So after months of hoping everything would shrink and wishing that I could avoid having surgery, I went in for a second CT scan in mid-January. My doctor called the next day. The fibroids had grown in size and he recommended surgery as soon as possible, before they turned into something worse. I agreed and went to meet a resident doctor at the Faculty Medical Center at Good Samaritan Hospital.

I had never been to this area of the hospital before and as soon as I walked in, I noticed a striking difference. The waiting room was outdated, the few toys for children were worn and dirty. I went in the bathroom for a urine sample and there was a bloody bandage on the floor and the exam rooms had broken blinds, dingy lighting and grime on the walls. This was not the care I was used to, because I, gratefully, had health insurance for the majority of my life. This area, I found out, was where Medicaid participants could get care and people paying out of pocket could a discounted price by working with resident doctors.

I met with a resident surgeon who was thorough but kept coming back to the last CT scan showing a mass inside the fibroid. And again, the cancer word came back, as did the possibility of having an oncologist surgeon attend my procedure. I began to feel heavy again. I was frustrated that all of the work I’d been doing hadn’t been visible in this last scan and now we were talking about cancer again. I was angry that my work appeared to be counterproductive – growing masses and possibly cancer. At the end of the talk, I agreed to having surgery. The doctor said he’d present my case the next week and I should here from him with-in two weeks to schedule my surgery. I didn’t really connect with this doctor, but I liked that he explained as much as he could and even drew some diagrams for me.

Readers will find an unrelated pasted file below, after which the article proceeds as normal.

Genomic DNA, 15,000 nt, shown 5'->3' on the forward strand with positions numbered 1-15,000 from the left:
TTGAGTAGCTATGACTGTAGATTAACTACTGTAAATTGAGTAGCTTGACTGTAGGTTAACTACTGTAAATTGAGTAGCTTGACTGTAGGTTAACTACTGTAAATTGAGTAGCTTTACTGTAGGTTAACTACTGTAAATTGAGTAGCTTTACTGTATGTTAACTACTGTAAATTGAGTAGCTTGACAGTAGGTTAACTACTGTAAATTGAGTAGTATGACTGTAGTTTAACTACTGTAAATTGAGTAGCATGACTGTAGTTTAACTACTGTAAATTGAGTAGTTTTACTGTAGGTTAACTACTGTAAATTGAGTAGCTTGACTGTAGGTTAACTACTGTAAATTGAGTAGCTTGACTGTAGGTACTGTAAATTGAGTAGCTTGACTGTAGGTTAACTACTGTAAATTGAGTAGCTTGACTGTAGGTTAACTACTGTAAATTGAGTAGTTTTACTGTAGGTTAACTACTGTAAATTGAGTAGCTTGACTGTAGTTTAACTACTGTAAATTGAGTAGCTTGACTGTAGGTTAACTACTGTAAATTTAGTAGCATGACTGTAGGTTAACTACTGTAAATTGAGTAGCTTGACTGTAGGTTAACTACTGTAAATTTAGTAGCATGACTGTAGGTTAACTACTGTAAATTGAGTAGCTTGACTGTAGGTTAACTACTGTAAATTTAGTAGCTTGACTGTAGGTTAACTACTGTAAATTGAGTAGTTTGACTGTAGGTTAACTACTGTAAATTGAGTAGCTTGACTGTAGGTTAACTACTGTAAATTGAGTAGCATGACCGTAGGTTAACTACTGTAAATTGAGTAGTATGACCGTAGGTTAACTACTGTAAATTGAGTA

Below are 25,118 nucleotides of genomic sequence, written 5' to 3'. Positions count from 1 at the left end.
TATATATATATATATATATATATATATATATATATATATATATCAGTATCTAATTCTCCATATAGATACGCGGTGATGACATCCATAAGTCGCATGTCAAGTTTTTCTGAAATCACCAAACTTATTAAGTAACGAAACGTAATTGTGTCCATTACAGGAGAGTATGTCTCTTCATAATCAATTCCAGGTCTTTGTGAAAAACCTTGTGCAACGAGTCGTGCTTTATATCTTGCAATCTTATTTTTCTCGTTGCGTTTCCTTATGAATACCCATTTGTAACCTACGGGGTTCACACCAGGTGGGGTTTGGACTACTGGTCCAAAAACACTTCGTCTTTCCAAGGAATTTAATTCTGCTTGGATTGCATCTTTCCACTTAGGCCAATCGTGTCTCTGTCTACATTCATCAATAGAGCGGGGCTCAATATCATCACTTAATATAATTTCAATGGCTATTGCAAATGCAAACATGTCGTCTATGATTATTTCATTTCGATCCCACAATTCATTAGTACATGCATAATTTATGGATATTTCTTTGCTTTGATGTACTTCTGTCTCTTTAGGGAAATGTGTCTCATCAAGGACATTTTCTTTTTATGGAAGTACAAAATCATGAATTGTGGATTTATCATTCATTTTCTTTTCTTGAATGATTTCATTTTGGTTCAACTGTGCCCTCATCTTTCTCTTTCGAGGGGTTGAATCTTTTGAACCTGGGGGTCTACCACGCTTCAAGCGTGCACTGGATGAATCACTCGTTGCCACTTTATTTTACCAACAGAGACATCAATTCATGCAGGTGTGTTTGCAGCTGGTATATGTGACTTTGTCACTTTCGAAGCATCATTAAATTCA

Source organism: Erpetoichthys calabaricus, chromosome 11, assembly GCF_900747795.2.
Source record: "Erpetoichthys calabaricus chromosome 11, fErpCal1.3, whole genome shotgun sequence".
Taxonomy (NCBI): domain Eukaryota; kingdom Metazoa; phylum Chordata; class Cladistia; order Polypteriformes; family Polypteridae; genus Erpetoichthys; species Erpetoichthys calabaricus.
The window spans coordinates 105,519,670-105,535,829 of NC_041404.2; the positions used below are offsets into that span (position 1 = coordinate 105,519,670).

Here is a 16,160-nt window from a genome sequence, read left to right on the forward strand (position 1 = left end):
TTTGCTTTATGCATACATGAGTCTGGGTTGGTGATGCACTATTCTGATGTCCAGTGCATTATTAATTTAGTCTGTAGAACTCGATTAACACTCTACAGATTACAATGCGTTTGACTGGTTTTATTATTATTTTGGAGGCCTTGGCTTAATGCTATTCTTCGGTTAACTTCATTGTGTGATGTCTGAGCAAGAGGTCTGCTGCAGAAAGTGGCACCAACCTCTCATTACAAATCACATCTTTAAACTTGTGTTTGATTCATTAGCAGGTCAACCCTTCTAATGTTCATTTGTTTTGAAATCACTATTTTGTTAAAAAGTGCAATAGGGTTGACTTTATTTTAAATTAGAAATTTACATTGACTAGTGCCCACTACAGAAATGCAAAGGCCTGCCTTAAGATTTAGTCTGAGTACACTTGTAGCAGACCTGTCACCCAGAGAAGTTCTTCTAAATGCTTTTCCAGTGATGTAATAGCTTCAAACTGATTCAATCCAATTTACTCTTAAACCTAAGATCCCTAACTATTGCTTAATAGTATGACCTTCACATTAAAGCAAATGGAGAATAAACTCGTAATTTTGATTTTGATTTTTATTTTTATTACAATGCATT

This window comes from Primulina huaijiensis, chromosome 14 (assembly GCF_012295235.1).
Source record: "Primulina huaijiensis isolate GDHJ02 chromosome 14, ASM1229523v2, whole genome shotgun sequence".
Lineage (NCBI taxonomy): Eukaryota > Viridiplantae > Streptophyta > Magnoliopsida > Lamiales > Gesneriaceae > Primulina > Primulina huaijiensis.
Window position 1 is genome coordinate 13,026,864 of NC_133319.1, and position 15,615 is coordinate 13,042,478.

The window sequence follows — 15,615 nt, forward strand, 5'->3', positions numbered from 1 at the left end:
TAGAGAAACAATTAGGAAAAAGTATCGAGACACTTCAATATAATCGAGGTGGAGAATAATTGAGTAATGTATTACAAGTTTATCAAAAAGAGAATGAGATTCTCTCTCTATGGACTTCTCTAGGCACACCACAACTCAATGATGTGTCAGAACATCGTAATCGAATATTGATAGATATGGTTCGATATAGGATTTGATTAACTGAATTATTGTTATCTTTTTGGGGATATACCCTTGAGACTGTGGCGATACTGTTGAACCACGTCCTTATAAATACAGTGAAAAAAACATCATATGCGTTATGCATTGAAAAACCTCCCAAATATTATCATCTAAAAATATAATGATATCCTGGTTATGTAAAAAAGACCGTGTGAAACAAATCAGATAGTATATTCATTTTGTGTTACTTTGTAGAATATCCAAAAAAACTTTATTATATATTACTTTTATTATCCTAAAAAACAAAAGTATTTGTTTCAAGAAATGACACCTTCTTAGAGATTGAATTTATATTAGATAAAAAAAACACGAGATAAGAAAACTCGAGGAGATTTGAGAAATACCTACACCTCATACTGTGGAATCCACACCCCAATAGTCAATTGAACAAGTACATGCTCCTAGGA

After 2 weeks, I heard back from him. It was a Wednesday and he had just gone ahead and scheduled my surgery for the next Tuesday, Valentine’s Day without even telling me who’d be in the surgery or what the plan was.